UN Headquarters

15 March 2016

Remarks at the Women's Empowerment Principles Annual Event

Ban Ki-moon

Thank you very much, Ms. Lise Kingo, Executive Director of the United Nations Global Compact, [and Ms. Phumzile Mlambo-Ngcuka, Executive Director of the UN Women,] for organizing this important gathering. Thank you also to Ms. Elizabeth Broderick and Mr. Joseph Keefe, Co-Chairs of Women’s Empowerment Principles Leadership Group

I am honoured to be joined also by Ms. Fiza Farhan [“F-eee-za Far-han”], CEO of Buksh Foundation and Director of Buksh Energy Pvt. Ltd. [“Private Limited”], who is also a member of my High-Level Panel on Women’s Economic Empowerment.

It is my great pleasure to join you at the 2016 Women’s Empowerment Principles Annual Event at the 60th Commission on the Status of Women.

I thank the UN Global Compact and UN Women for bringing together such a dynamic group to shine the light on how business can advance gender equality. I am pleased to see the Women’s Empowerment Principles event as part of the CSW. I hope it will continue to provide an entry point for business going forward.

This is a critically important CSW session because it falls in the first year of the 2030 Agenda as well as the Paris Agreement on climate change.

They say that making a good start is equally to doing half the job, so this year is especially crucial.

We cannot achieve our Sustainable Development Goals without securing the full and equal rights of half of the world’s population, in law and in practice. Women can also drive climate action.

When companies invest in women, they see a range of benefits and a return on investment. It is clear that gender equality is a business issue.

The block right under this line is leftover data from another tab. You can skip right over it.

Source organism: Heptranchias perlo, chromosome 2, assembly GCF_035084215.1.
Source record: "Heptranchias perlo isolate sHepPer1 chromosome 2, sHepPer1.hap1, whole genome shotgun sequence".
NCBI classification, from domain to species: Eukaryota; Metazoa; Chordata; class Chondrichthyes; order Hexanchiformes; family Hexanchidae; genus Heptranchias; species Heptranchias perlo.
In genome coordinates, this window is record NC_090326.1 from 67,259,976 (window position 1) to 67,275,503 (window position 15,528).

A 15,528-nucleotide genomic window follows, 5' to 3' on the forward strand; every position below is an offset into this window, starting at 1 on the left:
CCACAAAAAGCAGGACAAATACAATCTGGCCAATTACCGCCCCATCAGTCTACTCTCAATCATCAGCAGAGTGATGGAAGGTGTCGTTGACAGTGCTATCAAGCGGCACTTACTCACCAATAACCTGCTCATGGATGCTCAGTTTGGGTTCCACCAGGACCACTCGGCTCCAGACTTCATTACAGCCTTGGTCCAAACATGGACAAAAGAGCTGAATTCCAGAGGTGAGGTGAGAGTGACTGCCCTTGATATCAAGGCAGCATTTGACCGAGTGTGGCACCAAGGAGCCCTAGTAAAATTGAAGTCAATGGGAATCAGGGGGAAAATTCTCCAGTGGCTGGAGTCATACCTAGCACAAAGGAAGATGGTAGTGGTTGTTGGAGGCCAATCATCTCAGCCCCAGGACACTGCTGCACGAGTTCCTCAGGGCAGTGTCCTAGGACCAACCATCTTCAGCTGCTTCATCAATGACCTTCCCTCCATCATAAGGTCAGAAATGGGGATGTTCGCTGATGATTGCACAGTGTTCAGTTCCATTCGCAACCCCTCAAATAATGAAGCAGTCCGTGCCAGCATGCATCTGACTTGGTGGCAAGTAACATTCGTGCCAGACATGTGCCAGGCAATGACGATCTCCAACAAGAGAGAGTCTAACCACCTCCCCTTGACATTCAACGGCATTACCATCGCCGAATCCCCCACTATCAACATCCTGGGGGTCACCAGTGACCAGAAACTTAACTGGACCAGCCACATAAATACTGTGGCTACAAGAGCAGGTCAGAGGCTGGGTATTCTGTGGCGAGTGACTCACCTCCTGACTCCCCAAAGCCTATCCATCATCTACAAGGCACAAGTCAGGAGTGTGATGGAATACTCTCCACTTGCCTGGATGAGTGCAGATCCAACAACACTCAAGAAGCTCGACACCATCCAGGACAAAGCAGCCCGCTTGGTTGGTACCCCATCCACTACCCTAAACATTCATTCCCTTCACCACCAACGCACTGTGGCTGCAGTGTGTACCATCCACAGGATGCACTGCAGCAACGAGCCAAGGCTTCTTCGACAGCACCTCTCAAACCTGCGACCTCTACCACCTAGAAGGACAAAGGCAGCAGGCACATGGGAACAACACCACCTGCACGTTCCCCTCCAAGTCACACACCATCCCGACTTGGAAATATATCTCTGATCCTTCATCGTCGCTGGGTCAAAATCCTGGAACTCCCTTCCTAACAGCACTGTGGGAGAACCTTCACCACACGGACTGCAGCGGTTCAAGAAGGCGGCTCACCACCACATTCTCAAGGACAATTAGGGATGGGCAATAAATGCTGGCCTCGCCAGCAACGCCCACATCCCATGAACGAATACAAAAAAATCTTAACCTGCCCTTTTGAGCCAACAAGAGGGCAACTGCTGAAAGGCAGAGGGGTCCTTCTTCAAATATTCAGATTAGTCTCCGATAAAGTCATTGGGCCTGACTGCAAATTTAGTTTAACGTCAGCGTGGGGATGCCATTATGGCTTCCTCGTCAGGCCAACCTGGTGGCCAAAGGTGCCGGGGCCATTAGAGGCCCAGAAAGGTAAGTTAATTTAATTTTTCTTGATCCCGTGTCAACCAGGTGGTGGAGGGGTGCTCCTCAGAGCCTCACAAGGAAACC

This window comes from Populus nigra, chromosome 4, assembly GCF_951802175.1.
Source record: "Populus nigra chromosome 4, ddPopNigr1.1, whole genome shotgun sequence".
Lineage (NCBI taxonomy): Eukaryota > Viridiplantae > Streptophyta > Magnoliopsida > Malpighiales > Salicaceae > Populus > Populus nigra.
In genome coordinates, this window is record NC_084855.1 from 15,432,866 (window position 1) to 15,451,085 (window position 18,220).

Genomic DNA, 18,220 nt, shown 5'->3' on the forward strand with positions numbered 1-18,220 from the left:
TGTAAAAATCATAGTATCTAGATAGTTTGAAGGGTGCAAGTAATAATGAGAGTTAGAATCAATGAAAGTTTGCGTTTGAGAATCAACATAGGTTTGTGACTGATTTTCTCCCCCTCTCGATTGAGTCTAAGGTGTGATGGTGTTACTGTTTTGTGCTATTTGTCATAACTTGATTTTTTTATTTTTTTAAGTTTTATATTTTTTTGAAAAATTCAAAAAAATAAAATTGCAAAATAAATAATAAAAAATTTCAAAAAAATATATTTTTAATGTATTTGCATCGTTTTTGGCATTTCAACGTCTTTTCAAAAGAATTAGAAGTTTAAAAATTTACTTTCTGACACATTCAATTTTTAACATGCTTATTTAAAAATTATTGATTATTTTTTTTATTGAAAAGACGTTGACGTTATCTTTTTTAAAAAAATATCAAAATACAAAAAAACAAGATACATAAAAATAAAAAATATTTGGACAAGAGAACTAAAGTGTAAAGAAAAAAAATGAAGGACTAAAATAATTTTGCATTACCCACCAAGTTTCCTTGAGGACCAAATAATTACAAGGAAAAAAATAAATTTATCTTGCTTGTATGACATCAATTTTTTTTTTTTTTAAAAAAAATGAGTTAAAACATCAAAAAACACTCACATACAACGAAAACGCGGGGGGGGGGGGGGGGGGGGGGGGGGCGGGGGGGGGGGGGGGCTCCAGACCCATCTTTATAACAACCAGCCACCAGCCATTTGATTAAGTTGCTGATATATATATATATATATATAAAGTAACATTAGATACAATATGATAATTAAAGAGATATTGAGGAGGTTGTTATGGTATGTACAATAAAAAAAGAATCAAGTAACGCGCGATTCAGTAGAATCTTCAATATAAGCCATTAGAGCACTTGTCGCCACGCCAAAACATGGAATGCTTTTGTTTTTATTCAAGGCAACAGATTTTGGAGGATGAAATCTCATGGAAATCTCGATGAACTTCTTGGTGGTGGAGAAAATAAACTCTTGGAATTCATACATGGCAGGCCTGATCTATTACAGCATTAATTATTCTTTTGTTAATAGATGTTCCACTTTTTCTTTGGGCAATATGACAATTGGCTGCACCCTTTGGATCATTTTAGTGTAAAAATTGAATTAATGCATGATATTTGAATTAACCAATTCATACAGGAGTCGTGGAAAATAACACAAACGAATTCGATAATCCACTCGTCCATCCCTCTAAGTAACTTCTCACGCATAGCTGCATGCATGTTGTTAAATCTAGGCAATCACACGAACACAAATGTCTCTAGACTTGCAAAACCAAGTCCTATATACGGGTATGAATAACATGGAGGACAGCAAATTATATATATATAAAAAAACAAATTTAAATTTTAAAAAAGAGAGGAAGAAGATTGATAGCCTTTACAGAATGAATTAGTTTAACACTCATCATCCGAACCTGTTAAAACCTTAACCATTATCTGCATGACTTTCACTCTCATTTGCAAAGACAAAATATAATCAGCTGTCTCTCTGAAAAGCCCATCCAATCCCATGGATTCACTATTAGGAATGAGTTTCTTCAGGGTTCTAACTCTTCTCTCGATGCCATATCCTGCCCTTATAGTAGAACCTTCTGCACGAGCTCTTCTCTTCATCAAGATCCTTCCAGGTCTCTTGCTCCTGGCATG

The Global Compact Women’s Empowerment Principles constitute the largest initiative for business and gender equality. The principles are comprehensive and practical – and they are already having an impact around the world.

The growth of the Women’s Empowerment Principles over the past six years is a testament their value.

When we launched this initiative in 2010, I spoke to a small committed, group. Now, the Women’s Empowerment Principles count more than one thousand and one hundred CEO signatories from 80 countries. They represent all industries and all regions.

The Women’s Empowerment Principles have inspired concrete policies and practices that are empowering women in business operations, hiring, training, contracting and procurement.

The Principles have also helped business work more closely with the UN to reach our common goals of ensuring equality, achieving the 2030 Agenda and advancing climate action.

I thank all of you for this significant progress.

I welcome the many participating CEOs who are providing innovative solutions to the challenges facing women. I am especially impressed to hear from a leader from the next generation: Fiza Farhan, a young female entrepreneur from Pakistan. I am proud to have her serve on my high-level panel on women's economic empowerment.

Ms. Farhan’s story is so important because she is part of the largest generation of youth in history. The Sustainable Development Goals are for them. We will never achieve these Goals without tapping into the energy, talent and expertise of young women and girls.

I count on each of you to align your operations with the Women’s Empowerment Principles and take bold action to ensure gender equality.

This will help achieve a life of dignity for all people, living on a safe, peaceful and sustainably prosperous planet.

Thank you.